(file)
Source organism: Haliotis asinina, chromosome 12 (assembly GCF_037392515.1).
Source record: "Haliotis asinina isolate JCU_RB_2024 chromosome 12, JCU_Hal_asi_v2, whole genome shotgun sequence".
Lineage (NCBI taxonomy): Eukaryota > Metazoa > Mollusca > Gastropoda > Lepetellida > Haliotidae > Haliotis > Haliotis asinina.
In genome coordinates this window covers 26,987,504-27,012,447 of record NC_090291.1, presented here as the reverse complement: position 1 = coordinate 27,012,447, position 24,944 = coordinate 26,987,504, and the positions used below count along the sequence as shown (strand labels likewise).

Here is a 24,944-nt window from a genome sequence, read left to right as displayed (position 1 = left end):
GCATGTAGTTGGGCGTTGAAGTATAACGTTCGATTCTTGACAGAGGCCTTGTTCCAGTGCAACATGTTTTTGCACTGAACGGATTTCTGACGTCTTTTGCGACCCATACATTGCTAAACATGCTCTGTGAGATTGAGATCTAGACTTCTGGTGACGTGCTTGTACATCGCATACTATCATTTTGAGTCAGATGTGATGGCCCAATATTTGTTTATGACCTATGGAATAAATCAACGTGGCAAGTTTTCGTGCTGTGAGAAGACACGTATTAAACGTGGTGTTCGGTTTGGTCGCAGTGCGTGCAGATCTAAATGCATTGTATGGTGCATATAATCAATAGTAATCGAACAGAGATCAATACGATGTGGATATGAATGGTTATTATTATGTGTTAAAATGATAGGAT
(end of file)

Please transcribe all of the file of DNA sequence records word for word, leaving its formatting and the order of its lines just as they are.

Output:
Source organism: Haliotis asinina, chromosome 12 (assembly GCF_037392515.1).
Source record: "Haliotis asinina isolate JCU_RB_2024 chromosome 12, JCU_Hal_asi_v2, whole genome shotgun sequence".
Lineage (NCBI taxonomy): Eukaryota > Metazoa > Mollusca > Gastropoda > Lepetellida > Haliotidae > Haliotis > Haliotis asinina.
In genome coordinates this window covers 26,987,504-27,012,447 of record NC_090291.1, presented here as the reverse complement: position 1 = coordinate 27,012,447, position 24,944 = coordinate 26,987,504, and the positions used below count along the sequence as shown (strand labels likewise).

Here is a 24,944-nt window from a genome sequence, read left to right as displayed (position 1 = left end):
GCATGTAGTTGGGCGTTGAAGTATAACGTTCGATTCTTGACAGAGGCCTTGTTCCAGTGCAACATGTTTTTGCACTGAACGGATTTCTGACGTCTTTTGCGACCCATACATTGCTAAACATGCTCTGTGAGATTGAGATCTAGACTTCTGGTGACGTGCTTGTACATCGCATACTATCATTTTGAGTCAGATGTGATGGCCCAATATTTGTTTATGACCTATGGAATAAATCAACGTGGCAAGTTTTCGTGCTGTGAGAAGACACGTATTAAACGTGGTGTTCGGTTTGGTCGCAGTGCGTGCAGATCTAAATGCATTGTATGGTGCATATAATCAATAGTAATCGAACAGAGATCAATACGATGTGGATATGAATGGTTATTATTATGTGTTAAAATGATAGGAT